DIY Canine Massage: How Dog Massage Healed Nala’s Mystery Limp

There is a great benefit of physical therapy and rehabilitation to help your dog. But can you do any of that at home?

Of course, that depends. If you don’t know what you’re doing you could cause harm or make no difference at all. Although gentle massage is always great it might not be effective. It is always best to seek help and guidance.

Thank you, Sonia Singh, for sharing Nala’s story.

DIY Canine Massage: How Dog Massage Healed Nala's Mystery Limp

Nala’s story

Nala’s limp started first thing one morning, as soon as she tried to get up.

She stood up to greet me, then after putting weight on her front leg once immediately picked up her paw and hopped over to me. That’s not normal.

DIY Canine Massage: How Dog Massage Healed Nala's Mystery Limp

I took her to the vet, where they couldn’t find anything abnormal from the physical exam. The vet recommended x-rays to check for skeletal causes and a blood test for valley fever. Here in Arizona, valley fever is a common ailment for both people and pets with recovery time up to a year, so it’s not something to mess with. The first symptom in dogs is often lameness as a result of lesions on bones and joints.

Price tag: $200 for the valley fever test, plus $300 for the x-rays and sedation.

Results: no valley fever, elbow dysplasia unrelated to the limp, and a calcium growth on her sternum possibly, but not likely, related to the limp. The vet prescribed a common non-steroidal anti-inflammatory and sent us on our way.

Frustrated, I took Nala home with no real progress on her limp.

She didn’t seem bothered by it – in fact, she had picked up speed on three legs and didn’t seem to care that one was unusable. But I didn’t want to keep giving her drugs that weren’t doing anything for her and leave the real problem to continue.

What about massage?

A couple of days later, having seen no improvement in Nala’s leg and still in the dark about what caused it, I found myself at a free workshop on dog massage.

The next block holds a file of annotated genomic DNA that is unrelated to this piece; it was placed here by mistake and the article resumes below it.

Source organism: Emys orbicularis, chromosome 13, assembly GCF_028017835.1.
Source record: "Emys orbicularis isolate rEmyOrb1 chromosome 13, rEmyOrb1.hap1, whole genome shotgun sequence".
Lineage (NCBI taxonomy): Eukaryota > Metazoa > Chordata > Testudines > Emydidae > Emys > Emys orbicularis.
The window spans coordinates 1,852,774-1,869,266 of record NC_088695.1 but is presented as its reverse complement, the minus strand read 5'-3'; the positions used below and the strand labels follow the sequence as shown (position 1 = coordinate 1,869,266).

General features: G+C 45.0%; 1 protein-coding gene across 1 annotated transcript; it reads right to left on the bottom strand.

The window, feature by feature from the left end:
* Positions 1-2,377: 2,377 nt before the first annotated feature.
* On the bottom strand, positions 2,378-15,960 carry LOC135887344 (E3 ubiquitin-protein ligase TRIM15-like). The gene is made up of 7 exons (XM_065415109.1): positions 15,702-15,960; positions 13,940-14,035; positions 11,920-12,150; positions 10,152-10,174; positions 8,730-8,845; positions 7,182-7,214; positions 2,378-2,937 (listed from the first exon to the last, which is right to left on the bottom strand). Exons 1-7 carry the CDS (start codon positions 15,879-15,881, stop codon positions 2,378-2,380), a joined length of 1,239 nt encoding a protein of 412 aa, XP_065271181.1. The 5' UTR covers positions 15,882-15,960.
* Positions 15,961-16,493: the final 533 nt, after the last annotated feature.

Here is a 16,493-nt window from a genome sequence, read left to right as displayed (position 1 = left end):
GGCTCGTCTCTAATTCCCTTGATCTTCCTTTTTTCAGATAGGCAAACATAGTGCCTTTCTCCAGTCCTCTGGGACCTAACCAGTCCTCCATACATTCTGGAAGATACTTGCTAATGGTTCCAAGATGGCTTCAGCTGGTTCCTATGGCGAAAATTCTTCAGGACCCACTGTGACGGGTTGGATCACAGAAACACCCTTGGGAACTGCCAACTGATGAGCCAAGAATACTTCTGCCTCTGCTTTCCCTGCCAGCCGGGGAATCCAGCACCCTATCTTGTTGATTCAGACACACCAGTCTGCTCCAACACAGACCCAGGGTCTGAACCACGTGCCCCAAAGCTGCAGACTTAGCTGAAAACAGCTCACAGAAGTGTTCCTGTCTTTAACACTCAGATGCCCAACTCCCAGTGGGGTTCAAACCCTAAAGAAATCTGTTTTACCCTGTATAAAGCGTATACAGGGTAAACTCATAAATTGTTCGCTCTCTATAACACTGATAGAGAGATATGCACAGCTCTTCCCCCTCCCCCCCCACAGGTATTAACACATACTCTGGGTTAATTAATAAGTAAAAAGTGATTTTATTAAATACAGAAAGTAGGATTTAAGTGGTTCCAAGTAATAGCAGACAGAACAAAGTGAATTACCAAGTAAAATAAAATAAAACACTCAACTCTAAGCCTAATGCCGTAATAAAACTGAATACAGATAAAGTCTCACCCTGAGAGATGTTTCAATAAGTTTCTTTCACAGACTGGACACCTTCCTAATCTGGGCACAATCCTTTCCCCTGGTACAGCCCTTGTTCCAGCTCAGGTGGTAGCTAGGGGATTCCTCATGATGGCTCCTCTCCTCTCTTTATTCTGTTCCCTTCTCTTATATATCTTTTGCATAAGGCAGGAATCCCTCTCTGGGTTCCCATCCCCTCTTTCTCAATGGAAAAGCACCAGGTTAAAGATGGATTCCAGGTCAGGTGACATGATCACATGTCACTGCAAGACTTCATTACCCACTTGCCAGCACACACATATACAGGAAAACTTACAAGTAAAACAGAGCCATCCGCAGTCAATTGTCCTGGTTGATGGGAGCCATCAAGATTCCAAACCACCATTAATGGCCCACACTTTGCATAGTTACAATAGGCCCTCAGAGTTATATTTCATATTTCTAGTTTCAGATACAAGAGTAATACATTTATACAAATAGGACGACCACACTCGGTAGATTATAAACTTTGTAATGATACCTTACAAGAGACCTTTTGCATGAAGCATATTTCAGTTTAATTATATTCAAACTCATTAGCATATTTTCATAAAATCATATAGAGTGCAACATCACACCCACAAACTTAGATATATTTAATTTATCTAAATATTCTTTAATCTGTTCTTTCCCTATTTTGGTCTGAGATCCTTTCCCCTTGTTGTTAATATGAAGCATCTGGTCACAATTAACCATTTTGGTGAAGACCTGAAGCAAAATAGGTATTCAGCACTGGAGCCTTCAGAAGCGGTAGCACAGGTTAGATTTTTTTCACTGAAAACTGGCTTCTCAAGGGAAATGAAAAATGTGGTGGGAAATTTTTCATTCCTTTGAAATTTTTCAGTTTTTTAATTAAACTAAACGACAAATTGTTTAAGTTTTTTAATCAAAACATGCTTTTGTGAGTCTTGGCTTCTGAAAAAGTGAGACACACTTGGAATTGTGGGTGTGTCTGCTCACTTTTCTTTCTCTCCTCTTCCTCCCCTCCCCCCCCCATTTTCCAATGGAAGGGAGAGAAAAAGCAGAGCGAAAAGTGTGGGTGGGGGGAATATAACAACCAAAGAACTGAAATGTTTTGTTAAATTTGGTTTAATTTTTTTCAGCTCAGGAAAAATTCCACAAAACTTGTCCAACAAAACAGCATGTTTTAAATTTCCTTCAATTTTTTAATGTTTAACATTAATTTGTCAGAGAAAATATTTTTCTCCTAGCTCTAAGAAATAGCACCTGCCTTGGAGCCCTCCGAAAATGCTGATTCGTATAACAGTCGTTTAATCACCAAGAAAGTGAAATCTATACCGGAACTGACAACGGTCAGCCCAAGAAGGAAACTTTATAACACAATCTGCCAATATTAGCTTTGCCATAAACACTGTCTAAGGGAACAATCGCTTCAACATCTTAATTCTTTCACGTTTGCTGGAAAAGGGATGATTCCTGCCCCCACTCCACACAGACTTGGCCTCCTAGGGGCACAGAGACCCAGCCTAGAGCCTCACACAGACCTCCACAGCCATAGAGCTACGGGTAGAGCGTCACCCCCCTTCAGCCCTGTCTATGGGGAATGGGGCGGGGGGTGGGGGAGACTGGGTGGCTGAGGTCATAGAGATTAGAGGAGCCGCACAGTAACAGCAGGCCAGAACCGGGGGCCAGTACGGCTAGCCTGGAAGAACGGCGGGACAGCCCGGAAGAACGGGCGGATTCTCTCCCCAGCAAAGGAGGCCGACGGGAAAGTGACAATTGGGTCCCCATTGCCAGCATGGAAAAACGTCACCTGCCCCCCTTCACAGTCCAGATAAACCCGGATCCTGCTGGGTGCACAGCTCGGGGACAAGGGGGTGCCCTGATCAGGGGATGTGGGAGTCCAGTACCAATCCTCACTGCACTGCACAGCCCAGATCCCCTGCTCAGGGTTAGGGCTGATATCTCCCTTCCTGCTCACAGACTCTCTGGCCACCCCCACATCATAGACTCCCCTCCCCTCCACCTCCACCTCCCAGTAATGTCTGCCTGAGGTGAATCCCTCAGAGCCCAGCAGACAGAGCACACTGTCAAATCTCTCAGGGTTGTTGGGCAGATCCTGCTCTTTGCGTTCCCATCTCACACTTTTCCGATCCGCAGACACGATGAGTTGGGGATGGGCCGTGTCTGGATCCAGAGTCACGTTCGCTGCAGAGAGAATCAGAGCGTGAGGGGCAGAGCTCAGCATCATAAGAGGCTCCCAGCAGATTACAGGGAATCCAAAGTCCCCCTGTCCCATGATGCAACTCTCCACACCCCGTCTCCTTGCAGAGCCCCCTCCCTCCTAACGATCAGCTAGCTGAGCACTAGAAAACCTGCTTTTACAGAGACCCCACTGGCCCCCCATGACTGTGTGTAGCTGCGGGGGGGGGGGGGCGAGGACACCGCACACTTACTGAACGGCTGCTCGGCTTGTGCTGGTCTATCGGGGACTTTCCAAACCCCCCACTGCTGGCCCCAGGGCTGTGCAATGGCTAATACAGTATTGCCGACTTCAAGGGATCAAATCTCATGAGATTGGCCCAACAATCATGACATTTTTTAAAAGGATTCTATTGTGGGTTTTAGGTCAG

It was conducted by a veterinarian who practices traditional Chinese veterinary medicine, something I had never heard of. She gave a phenomenal class on how to massage your dog, including where to focus for various symptoms.

That night I gave Nala her first doggie massage, with special attention on areas for pain relief and inflammation reduction. 

I thought it might be hard to get her to sit still, or that she would respond to areas that hurt her, but nothing. Nala lay on her bed and soaked it up happily. The next day, I gave her two more massages, one in the morning and one at night.

Nala feels better

The next morning, Nala was walking normally on all four legs!

I kept up the message for a day or two more to prevent any aggravation – after all, like most active dogs my Nala doesn’t know to go easy on an injury. Still, the limp never came back. Price tag: $0. Results: A pain-free dog.

To this day, I have no idea what caused Nala’s limp.

Her medical record shows no sign of an explanation or cure. Her dad swears I have healing hands, but of course, there’s more to it than that. Massage based on thousands of years of medical understanding did the trick.

Related articles:
DIY Physical Therapy for Dogs: What Can You Do at Home?

Further reading:
How to Massage Your Dog

Categories: Alternative treatmentsConditionsLimpingMassageReal-life Stories

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Jana Rade

I am a graphic designer, dog health advocate, writer, and author. Jasmine, the Rottweiler of my life, was the largest female from her litter. We thought we were getting a healthy dog. Getting a puppy from a backyard breeder was our first mistake. Countless veterinary visits without a diagnosis or useful treatment later, I realized that I had to take Jasmine's health care in my own hands. I learned the hard way that merely seeing a vet is not always enough. There is more to finding a good vet than finding the closest clinic down the street. And, sadly, there is more to advocating for your dog's health than visiting a veterinarian. It should be enough, but it often is not. With Jasmine, it took five years to get a diagnosis. Unfortunately, other problems had snowballed for that in the meantime. Jasmine's health challenges became a crash course in understanding dog health issues and how to go about getting a proper diagnosis and treatment. I had to learn, and I had to learn fast. Helping others through my challenges and experience has become my mission and Jasmine's legacy. I now try to help people how to recognize and understand signs of illness in their dogs, how to work with their veterinarian, and when to seek a second opinion. My goal is to save others the steep curve of having to learn things the hard way as I did. That is the mission behind my blog and behind my writing. That is why I wrote Symptoms to Watch for in Your Dog, which has turned out being an award-winning guide to dog owners. What I'm trying to share encompasses 20 years of experience.

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